I have transcribed Tsuyoshi Nishioka's speech from the other day as best I could. Here it is:
What follows now, is my translation of it:
Well, including myself, the players have really worked hard this year.
When I joined Lotte I fell in love with this team because of the cheering fans.
But the right stand has been pretty critical and has hoisted up a number of different kinds of banners.
I feel we [the players] are responsible for putting the team into such a situation [that would merit that kind of behavior].
Today I think a lot of little leaguers are in the stands watching the game.
They watch each of us play. I'm sure there are even players that these kids want to emulate.
And these kids will grow up hearing sounds from the stands and grow to adults to one day play on these fields.
Please don't take away their dreams.
My performance this year has not been good, so maybe I don't have a right to say this, but as one human being to another, I think there are times we make mistakes and as a player, each of us has to re-think things through to help make this team strong once again.
And for that to happen, the cheering fans are going to be important.
If you really love Lotte, I please ask that you take down the banners for tomorrow's game and also look forward to hearing your support again.
There are two things I think one needs to take into consideration here:
- The kids in the stands really are the innocent ones. Some of them may know about how horribly the front office treated one of their greatest managers of all time, but I'm guessing most are just out at the ballpark enjoying the game. Why drag them into it? What's the purpose?
- I don't know if Nishioka speaks for ALL Lotte players, but remember, perspectives are different. The Ouendan in the right field stands may not have hoisted all those banners in attempt to also put down the players, but they aren't the players so they can't dictate how the players are supposed to feel when they see the banners.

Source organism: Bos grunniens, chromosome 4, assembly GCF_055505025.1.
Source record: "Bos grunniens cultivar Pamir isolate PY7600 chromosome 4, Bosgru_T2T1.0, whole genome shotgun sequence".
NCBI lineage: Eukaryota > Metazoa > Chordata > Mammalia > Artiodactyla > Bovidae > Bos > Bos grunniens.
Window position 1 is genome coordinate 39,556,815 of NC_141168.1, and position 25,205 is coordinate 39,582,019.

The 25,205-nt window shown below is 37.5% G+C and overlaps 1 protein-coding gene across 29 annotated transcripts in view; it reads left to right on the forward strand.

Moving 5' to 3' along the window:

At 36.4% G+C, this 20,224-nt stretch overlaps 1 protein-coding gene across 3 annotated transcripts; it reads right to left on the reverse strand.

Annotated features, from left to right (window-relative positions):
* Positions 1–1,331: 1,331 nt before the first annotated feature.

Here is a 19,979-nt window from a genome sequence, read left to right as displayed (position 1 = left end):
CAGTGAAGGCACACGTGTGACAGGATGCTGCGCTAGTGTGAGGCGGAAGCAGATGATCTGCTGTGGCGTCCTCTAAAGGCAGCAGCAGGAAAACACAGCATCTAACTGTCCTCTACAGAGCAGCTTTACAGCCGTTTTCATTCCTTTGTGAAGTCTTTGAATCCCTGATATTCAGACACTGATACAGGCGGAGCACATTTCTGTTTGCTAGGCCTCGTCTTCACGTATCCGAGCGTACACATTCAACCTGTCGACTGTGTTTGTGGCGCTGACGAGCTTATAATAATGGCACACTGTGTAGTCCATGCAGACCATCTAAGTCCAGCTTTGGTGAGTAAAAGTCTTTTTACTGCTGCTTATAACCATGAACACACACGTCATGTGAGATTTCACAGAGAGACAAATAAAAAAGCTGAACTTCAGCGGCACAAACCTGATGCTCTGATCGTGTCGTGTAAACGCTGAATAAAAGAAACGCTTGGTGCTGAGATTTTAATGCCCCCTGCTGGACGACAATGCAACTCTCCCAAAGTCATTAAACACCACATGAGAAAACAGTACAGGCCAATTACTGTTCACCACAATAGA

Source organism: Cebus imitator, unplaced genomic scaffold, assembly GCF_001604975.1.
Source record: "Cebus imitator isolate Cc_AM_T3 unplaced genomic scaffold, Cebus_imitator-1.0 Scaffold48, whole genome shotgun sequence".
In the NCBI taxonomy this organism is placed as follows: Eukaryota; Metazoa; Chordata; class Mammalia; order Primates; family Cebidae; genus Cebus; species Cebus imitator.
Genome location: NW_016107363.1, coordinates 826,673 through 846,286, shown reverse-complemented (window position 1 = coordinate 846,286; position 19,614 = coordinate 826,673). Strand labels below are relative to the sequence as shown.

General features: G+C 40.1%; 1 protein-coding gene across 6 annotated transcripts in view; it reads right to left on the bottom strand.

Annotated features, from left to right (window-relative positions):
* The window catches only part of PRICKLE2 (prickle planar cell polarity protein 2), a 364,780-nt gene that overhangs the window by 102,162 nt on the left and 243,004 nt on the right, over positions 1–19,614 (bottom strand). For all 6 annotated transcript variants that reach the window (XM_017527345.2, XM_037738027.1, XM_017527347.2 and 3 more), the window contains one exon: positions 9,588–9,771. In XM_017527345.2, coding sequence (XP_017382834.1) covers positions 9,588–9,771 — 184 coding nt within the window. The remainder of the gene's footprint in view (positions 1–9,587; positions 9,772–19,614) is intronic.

Most of these players are also stuck playing for the Marines. Imagine if you went into work one day and there were a bunch of people protesting your company, BUT YOU WERE REQUIRED TO WORK THERE. What would you do? Honestly? If your only choice was to either quit the job you were doing (for good, no going to another company) or continuing to work, which would you choose? And despite how bad company policy is, don't you think it would get old after a while to see people protesting with negative signs every day? And then what if your kids see those signs? How might they react to what your working there?
I'm certainly not trying to take sides here. And I'm definitely NOT trying to make the front office look good. If you go back and read all my posts about Bobby Valentine, you'll see I'm quite anti-front office when it comes to the Marines.
I'm also not trying to pass judgment on the Ouendan. I hate when people do that to me, so I'm not about to try and do it to someone else.
What I guess I'm trying to do is maybe explain why Nishioka said what he did. I guess there's no reason for me to defend him. I'm not really a fan of his. I also don't know what kind of history the fans have with Nishioka, so I don't know if there's some sort of underlying point I'm missing, but based only on what I know, the last 2 days at Chiba Marine Stadium...
Is this really how fans want to remember Valentine's last few games at Chiba Marine Stadium?
There's only one more home game left on the schedule. Hopefully that game focuses more on celebrating what Valentine accomplished with the Marines and not on what the front office has or hasn't done.
After all, it's Bobby V's last official home game.